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Belarus Bans Country's Oldest Newspaper As Extremist

Belarusian authorities raided Nasha Niva's office in July, arresting its editor in chief and a journalist.
Belarusian authorities raided Nasha Niva's office in July, arresting its editor in chief and a journalist.

Belarus's oldest newspaper was banned as “extremist" on the 115th anniversary of its establishment in the latest assault on independent media since last year’s disputed presidential election.

The Nasha Niva newspaper as well as its Telegram channel and social media sites were outlawed by a Minsk court on November 23, which acted on a request from the Ministry of Information.

The ruling means that anyone who publishes or reposts Nasha Niva materials can face up to seven years in prison.

Belarusian authorities blocked the online newspaper in July and arrested its editor in chief, Yahor Martsinovich, and journalist Andrey Skurko. Both remain in custody.

In all, 29 Belarusian reporters are in custody, serving their sentences, or awaiting trial, according to the Belarusian Association of Journalists.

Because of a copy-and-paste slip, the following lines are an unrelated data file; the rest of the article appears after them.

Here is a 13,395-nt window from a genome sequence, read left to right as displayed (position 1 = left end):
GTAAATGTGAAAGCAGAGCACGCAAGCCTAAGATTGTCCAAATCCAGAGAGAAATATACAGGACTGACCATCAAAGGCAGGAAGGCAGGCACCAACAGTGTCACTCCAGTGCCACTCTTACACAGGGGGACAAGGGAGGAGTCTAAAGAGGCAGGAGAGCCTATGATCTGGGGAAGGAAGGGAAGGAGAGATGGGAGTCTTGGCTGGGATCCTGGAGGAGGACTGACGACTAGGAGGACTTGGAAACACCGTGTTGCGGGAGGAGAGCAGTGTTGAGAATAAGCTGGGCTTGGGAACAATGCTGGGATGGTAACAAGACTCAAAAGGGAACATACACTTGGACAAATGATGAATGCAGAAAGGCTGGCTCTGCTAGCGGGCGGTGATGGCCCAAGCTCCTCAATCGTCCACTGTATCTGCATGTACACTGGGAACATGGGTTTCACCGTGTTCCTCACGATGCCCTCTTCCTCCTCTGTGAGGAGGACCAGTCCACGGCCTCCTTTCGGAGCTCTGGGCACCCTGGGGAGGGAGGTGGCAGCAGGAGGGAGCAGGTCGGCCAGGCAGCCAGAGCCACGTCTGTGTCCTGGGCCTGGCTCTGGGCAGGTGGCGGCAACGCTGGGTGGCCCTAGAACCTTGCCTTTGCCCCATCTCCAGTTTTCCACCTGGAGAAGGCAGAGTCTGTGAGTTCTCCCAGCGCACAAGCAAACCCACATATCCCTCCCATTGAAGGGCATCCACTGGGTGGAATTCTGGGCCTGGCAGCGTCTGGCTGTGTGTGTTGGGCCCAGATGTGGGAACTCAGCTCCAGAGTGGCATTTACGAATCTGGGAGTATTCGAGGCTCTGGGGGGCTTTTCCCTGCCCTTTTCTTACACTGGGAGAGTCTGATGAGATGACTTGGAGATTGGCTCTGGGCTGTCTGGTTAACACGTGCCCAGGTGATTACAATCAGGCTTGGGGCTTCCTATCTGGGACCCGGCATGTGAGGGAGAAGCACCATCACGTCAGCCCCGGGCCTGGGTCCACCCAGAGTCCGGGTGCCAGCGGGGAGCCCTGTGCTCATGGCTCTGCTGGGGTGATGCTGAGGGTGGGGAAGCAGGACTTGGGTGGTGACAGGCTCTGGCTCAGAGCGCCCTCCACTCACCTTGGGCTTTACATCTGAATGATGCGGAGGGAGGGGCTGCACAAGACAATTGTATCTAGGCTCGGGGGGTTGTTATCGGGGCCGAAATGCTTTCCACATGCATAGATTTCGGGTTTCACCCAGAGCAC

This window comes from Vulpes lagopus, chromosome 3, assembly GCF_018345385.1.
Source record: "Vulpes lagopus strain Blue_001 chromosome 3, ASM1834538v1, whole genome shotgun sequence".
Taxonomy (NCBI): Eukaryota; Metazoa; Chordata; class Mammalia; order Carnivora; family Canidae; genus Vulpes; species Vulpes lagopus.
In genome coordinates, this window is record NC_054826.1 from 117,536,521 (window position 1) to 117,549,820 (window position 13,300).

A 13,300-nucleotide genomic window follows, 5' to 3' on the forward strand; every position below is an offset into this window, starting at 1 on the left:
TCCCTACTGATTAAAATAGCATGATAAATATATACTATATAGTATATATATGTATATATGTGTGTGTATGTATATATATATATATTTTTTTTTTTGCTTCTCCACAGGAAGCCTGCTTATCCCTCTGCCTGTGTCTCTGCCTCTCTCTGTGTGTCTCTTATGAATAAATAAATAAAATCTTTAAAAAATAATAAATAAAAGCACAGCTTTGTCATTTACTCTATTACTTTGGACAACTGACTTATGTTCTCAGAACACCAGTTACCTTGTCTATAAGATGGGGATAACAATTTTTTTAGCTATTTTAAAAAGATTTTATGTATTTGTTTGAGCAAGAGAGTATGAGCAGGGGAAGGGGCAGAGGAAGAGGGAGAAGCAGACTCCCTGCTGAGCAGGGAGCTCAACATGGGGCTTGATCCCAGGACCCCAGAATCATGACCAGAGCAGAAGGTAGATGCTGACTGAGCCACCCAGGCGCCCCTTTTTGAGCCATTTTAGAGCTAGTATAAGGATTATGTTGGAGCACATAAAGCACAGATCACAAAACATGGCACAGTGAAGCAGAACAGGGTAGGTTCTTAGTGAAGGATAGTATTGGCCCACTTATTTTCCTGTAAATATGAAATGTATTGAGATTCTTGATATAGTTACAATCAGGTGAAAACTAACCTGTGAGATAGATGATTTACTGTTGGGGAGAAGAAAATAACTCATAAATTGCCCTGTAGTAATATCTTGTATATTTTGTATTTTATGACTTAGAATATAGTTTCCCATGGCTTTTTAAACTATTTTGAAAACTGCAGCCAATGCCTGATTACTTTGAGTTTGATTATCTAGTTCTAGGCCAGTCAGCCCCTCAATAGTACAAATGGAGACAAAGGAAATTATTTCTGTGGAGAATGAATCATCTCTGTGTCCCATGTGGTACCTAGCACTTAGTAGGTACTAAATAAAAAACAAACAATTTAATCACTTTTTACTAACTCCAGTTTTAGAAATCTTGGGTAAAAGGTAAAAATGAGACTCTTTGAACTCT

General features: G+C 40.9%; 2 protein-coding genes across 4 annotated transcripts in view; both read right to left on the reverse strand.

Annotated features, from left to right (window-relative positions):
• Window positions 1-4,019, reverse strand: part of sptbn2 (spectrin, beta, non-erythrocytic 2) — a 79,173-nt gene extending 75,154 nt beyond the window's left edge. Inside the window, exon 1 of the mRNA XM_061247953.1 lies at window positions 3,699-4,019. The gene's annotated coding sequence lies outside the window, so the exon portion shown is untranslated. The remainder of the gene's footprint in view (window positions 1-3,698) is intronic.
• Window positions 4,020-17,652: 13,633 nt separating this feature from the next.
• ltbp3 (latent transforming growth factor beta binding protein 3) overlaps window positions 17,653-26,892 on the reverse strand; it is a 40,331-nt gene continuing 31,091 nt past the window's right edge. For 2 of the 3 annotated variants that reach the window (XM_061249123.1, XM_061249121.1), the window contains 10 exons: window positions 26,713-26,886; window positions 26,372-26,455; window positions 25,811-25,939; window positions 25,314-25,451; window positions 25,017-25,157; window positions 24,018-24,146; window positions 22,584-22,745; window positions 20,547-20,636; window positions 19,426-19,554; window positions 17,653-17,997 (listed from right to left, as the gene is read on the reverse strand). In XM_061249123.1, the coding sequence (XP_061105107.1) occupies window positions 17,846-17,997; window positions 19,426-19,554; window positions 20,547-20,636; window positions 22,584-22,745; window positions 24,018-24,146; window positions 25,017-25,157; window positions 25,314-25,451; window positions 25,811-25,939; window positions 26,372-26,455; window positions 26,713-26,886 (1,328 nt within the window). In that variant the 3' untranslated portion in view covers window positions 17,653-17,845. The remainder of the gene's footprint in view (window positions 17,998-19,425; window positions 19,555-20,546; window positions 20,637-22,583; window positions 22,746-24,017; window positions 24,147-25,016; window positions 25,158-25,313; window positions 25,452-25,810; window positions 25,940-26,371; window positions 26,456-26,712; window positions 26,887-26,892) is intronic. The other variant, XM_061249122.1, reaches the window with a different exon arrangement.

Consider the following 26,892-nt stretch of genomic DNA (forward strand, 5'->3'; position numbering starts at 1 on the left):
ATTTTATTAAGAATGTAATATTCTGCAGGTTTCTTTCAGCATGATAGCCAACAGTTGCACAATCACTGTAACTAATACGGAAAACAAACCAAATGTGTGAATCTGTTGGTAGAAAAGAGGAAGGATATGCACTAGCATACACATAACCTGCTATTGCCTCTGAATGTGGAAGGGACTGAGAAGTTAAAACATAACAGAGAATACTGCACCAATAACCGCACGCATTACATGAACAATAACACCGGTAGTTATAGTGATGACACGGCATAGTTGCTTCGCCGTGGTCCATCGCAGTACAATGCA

Dozens of news websites have been blocked in Belarus and independent media shuttered as part of a sweeping crackdown on information in the wake of unprecedented protests triggered by the August 2020 presidential election that gave authoritarian leader Alyaksandr Lukashenka a sixth term. The opposition and the West say the vote was rigged to keep him in power.

Lukashenka's government has cracked down hard on the pro-democracy movement, arresting thousands of people and pushing most of the top opposition figures out of the country.

Authorities have also declared hundreds of opposition Telegram channels and social media sites extremist, and anyone operating or using such sites can face jail time or fines.

With reporting by AP and RFE/RL's Belarus Service
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